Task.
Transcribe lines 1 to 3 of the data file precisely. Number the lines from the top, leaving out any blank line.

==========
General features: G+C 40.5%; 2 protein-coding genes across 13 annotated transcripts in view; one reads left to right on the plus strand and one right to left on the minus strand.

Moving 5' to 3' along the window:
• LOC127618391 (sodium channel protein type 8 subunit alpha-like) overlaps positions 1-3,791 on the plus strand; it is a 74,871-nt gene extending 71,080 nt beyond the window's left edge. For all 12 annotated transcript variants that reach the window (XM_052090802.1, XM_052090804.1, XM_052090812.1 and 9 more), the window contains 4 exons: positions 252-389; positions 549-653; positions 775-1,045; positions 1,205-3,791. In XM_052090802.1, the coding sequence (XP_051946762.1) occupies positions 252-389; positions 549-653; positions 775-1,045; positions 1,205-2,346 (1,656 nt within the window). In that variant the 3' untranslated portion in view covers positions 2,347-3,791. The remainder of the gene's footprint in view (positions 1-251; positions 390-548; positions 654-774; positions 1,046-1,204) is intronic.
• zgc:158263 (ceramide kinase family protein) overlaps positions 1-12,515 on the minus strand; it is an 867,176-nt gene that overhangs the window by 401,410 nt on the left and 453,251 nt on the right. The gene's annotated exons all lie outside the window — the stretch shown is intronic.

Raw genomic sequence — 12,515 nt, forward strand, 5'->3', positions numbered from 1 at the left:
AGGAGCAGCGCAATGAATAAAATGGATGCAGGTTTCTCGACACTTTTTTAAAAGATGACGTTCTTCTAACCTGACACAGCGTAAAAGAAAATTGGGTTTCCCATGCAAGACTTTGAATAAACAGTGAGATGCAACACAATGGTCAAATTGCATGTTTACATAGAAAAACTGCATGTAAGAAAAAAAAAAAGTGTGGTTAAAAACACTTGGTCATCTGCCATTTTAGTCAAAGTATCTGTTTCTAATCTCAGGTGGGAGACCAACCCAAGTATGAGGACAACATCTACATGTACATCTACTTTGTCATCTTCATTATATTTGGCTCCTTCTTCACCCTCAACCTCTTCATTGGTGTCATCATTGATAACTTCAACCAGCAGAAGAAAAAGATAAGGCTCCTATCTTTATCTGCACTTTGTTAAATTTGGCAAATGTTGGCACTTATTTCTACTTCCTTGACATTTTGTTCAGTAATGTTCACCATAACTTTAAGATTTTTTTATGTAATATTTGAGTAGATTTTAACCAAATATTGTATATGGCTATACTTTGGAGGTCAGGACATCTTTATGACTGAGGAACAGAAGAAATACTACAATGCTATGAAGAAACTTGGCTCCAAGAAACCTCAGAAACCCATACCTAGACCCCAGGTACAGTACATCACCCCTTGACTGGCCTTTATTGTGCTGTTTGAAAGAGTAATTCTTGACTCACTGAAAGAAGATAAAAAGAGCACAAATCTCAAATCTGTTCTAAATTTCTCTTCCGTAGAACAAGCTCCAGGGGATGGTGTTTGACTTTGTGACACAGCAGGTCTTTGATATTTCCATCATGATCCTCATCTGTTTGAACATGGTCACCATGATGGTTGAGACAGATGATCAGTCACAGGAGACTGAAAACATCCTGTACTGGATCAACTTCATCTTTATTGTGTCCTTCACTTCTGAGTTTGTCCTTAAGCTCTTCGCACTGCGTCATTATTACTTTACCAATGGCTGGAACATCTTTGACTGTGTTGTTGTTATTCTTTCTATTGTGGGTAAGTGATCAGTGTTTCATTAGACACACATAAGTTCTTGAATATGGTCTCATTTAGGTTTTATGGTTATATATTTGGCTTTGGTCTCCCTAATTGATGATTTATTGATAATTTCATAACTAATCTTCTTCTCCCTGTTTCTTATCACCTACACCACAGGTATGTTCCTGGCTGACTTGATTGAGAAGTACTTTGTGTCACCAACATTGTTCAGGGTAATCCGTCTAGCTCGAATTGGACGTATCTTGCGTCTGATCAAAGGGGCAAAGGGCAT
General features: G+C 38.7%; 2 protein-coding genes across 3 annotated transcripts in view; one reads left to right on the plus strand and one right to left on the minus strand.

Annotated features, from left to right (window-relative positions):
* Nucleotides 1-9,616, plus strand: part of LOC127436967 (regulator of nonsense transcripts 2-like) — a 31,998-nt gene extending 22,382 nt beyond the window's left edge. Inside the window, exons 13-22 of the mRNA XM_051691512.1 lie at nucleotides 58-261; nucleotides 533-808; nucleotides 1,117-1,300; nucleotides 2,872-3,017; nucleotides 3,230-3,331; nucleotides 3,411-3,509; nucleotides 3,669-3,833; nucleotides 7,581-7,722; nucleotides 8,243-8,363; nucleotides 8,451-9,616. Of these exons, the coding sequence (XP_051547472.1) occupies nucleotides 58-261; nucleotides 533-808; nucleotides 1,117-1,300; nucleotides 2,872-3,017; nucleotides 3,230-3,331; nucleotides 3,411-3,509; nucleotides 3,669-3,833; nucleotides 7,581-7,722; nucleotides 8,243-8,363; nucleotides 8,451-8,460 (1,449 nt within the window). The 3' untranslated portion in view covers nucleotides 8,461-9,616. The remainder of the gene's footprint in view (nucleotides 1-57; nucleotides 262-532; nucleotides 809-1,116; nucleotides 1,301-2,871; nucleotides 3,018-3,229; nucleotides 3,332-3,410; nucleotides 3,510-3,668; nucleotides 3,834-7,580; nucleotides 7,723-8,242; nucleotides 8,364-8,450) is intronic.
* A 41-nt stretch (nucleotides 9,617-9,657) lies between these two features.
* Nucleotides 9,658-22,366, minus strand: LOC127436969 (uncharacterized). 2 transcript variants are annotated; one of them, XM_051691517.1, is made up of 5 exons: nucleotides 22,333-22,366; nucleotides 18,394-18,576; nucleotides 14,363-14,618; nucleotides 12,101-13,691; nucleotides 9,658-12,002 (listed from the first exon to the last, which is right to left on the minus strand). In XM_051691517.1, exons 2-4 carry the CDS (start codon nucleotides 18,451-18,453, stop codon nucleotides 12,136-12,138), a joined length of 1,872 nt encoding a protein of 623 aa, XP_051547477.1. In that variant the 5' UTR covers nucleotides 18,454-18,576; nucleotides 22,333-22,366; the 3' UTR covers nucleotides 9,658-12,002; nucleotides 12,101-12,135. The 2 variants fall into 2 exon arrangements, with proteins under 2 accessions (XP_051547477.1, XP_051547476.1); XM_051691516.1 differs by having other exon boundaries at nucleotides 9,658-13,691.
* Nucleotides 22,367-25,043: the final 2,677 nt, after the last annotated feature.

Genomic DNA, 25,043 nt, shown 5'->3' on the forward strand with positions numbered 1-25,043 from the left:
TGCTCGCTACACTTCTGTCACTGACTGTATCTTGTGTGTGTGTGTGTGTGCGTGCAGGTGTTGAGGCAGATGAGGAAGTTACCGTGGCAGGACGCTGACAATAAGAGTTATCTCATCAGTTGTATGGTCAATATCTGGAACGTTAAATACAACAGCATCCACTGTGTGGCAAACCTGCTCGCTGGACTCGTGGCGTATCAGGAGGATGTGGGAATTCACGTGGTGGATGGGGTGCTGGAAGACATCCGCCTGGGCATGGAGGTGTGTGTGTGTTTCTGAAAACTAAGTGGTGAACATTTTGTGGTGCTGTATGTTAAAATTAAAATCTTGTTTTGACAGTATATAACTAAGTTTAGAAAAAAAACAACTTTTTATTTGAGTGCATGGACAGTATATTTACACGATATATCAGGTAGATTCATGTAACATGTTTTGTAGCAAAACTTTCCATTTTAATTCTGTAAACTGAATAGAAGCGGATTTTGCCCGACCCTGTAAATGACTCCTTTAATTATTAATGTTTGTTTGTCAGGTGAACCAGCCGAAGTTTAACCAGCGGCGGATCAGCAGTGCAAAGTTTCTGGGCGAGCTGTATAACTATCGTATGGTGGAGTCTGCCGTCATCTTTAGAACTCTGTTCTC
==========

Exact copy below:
General features: G+C 40.5%; 2 protein-coding genes across 13 annotated transcripts in view; one reads left to right on the plus strand and one right to left on the minus strand.

Moving 5' to 3' along the window:
• LOC127618391 (sodium channel protein type 8 subunit alpha-like) overlaps positions 1-3,791 on the plus strand; it is a 74,871-nt gene extending 71,080 nt beyond the window's left edge. For all 12 annotated transcript variants that reach the window (XM_052090802.1, XM_052090804.1, XM_052090812.1 and 9 more), the window contains 4 exons: positions 252-389; positions 549-653; positions 775-1,045; positions 1,205-3,791. In XM_052090802.1, the coding sequence (XP_051946762.1) occupies positions 252-389; positions 549-653; positions 775-1,045; positions 1,205-2,346 (1,656 nt within the window). In that variant the 3' untranslated portion in view covers positions 2,347-3,791. The remainder of the gene's footprint in view (positions 1-251; positions 390-548; positions 654-774; positions 1,046-1,204) is intronic.